There were some people who thought she should shut up and just teach Greek. It was OK that she teach technicalities, but she should quit trying to influence others and shape their spirituality in any way. I’m glad she resisted those voices and continued to model spiritual leadership to her students.

(A bio and obituary.)

Leona Glidden Running

When I arrived at the Seventh-day Adventist Theological Seminary, though my degree was an MA in Religion, concentrating in biblical and cognate languages offered by the graduate school, I almost immediately meet Dr. Running. Some of us thought she truly deserved her last name, as she was an active and vigorous person who didn’t let any grass grow under he feet. Ever. She didn’t believe in letting grass grow under our feet either.

One of my favorite memories of her was taking the final exam in Akkadian. I was the only student for that term for Akkadian, so the class had been somewhat informal. She handed me the final exam, which was a legal size sheet of paper filled on both sides with cuneiform text. She said, “Translate this. You have two hours.” Then she walked out of the room.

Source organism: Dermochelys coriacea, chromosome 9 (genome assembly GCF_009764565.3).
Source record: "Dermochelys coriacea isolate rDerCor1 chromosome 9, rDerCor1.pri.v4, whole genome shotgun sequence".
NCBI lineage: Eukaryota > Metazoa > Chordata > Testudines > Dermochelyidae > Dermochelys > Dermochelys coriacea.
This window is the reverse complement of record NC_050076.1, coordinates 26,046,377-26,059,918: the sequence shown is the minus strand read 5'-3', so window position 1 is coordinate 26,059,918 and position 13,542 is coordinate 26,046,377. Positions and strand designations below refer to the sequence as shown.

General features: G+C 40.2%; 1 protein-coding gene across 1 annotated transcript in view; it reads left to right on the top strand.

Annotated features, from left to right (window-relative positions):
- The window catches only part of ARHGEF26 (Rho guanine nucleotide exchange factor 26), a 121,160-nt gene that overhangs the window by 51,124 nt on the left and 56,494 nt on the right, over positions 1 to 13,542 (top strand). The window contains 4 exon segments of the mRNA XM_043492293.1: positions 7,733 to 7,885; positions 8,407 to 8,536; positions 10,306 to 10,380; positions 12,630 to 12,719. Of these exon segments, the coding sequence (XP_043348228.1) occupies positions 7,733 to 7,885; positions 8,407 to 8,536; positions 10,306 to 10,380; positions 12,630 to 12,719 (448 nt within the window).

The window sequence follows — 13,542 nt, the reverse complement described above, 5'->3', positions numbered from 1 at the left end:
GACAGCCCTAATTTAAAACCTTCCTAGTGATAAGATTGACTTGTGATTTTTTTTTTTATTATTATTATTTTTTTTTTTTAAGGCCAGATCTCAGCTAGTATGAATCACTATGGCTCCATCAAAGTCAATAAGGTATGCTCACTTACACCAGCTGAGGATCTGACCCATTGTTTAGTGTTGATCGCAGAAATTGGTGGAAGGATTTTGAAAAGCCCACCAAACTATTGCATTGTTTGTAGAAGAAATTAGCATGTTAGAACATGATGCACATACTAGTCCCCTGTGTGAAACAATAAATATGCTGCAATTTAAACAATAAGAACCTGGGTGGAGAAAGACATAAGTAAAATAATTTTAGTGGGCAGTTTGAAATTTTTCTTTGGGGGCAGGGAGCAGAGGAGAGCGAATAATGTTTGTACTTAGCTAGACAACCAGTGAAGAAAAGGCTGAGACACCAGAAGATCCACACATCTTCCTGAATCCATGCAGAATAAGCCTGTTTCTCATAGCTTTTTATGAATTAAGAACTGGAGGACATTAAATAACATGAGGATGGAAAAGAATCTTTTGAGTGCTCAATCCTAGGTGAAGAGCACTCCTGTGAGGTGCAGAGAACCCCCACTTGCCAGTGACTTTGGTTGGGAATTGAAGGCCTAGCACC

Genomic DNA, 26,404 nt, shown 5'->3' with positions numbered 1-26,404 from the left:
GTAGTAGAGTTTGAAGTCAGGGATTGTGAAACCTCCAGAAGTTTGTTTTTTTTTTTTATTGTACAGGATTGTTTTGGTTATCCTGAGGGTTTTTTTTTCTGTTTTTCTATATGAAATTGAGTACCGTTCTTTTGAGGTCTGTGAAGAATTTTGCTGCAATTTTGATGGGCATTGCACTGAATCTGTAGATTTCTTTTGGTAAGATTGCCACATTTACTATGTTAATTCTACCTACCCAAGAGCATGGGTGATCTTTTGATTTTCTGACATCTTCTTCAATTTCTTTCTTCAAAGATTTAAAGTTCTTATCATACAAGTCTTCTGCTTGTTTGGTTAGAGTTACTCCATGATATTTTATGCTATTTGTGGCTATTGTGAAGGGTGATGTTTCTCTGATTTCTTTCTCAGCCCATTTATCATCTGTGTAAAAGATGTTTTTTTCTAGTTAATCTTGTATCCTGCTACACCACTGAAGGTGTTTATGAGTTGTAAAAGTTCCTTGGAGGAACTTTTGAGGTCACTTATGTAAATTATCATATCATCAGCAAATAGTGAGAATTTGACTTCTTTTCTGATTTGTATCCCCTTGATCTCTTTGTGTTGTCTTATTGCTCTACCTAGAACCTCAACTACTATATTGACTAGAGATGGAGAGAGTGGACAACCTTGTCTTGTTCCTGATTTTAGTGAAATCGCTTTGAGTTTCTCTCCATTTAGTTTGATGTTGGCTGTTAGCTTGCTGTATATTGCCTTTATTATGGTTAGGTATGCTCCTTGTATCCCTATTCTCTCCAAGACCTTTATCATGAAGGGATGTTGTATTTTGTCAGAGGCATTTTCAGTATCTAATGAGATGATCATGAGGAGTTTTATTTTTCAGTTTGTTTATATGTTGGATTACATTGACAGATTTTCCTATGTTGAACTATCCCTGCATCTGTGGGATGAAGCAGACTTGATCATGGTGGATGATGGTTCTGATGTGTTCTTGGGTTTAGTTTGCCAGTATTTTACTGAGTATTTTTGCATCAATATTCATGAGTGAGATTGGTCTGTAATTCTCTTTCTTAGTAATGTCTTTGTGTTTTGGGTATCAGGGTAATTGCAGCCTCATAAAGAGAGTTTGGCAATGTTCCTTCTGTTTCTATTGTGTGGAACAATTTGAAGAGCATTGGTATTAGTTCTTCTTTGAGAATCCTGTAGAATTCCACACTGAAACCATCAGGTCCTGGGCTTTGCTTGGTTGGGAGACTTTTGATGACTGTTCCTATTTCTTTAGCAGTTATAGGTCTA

Now my guess is that I might have produced a good translation of a few lines in two hours. I don’t mean getting the gist, but getting a workable translation. The idea that I could produce a decent translation of that much text in two hours at the end of my first quarter was ludicrous.

So I struggled through, grabbing the first possible translation I could find and writing it down, knowing that I wouldn’t have time to recheck, and also knowing that I had to be making substantial errors. I managed half of the first page using that approach. At the end of two hours she was back, took the paper and made no comment. I got it back the next day with a grade — an A. So I asked her how this was possible. I was actually gratified by how few red marks there were in my translation, but I mean that with reference to my expectations. The page was still doing some bleeding! She said, “I wanted to see your first pass. I didn’t want you to have time to double check. I graded accordingly.” She had deducted only for things she thought I should have gotten without taking a second pass.

She also invited me to tutor Greek and Hebrew for the seminary students, guided me through what to charge so I could help pay my way. (I had a fellowship, but it didn’t cover all expenses.) When my Uncle, Don F. Neufeld, passed away, she was the one who recognized that I was grieving when I was still telling myself I could handle this. She made sure I made the trip to his funeral and took care of myself. She remained a friend after graduation.

She was, like Lucille Knapp, an example of leadership. She modeled that godly leadership for me.

(A bio and her obituary.)

Different Styles